Pillars of Value

March 27, 2019 Blog, Economics, Historic Districts, Sustainability, Texas Comments (0) 237

Why saving buildings makes more dollars and sense

1310 W. Commerce, built c. 1899 for Toby Barnes

Here is a very intact Victorian home in San Antonio of the typical Queen Anne type: L-shaped plan with front facing gable, decorative balusters, posts and porch trim. It even has decorative brackets with drop pendants that survive on the corner.

1306 W. Commerce, built c. 1909 for Charles Willard

Next door we have this house. It is boarded up and a temporary fence was added three weeks ago, but this Queen Anne retains a lot of integrity, from every one of its four Doric order porch columns to original wood siding and decorative shingles in the protruding gables. The house volume is unchanged since 1912.

1302 W. Commerce, built c. 1899 for Henry Gill

Next door, also behind the fence, this Folk Victorian gem has a double-munched standing seam metal roof, original siding and original shingles in the gables. It is also boarded up, so we don’t know how many original doors and windows survive, but in my experience, there will be several if not all.

SOOOOOO……. the owner proposed to demolish these three.

I have seen buildings in WAY worse shape get saved.

In fact, one that was on the demolition list when I started at the San Antonio Conservation Society three years ago recently came up in our house hunting.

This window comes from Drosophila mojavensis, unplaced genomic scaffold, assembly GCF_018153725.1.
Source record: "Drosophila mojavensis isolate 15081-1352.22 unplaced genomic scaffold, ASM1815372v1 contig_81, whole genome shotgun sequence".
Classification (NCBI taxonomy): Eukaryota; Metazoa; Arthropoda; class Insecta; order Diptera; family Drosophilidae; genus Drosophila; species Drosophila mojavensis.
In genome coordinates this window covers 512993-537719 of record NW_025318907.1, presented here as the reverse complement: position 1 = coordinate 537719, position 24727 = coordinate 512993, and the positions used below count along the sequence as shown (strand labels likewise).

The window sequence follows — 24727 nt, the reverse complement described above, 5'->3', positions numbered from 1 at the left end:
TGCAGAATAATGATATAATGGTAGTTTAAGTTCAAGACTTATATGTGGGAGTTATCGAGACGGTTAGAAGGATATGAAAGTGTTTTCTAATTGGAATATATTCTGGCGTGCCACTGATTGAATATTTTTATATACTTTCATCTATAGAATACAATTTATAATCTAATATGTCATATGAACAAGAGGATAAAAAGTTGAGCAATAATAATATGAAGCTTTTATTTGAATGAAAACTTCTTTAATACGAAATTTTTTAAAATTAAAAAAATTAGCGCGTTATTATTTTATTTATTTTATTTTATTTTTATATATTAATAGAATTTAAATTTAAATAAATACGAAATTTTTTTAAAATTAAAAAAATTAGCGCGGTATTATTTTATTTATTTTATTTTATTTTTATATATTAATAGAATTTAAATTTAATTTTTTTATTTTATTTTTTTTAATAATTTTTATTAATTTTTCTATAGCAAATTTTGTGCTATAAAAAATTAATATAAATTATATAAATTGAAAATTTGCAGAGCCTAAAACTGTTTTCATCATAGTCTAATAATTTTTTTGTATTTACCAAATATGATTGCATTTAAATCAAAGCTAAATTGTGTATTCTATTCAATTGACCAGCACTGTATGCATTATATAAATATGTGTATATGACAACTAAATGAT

Needs to be demolished 2016. Today it is yours for $300k here.

The owner of the three Commerce houses has a business a block away where he rents, so he bought these “just in case.”

Perfect! Move your offices in there and ditch the landlord!

Um, so then the owner’s representative said they tried renting them but they were having too much trouble. But then the druggies and thugs started hanging out and breaking in, so they need to be demolished.

Because when you demolish buildings, those problems go away?

Um, no.

Then the owner’s rep said he wants to build and apartment building here but has no plans and no timeline.

“There is plenty of room to put in his office AND add an apartment building,” I said. This is not an EITHER/OR.

And then there is money. You rehab these as houses, you can get the city tax incentives. You rehab them as National Register landmarks (that still needs to be done) and you can get a 20% investment tax credit. And a 25% state tax credit. They would totally qualify based on their history, architecture and condition. 45% of your rehab costs paid for.

Since the fence went up three weeks ago the squatters and scrabblers have stayed away. We can only hope the owner listens to reason. Or money. Or the neighbors. Or takes a look at Zillow and sees what has happened to other buildings that someone once thought should be demolished.

Because they couldn’t think of anything else.

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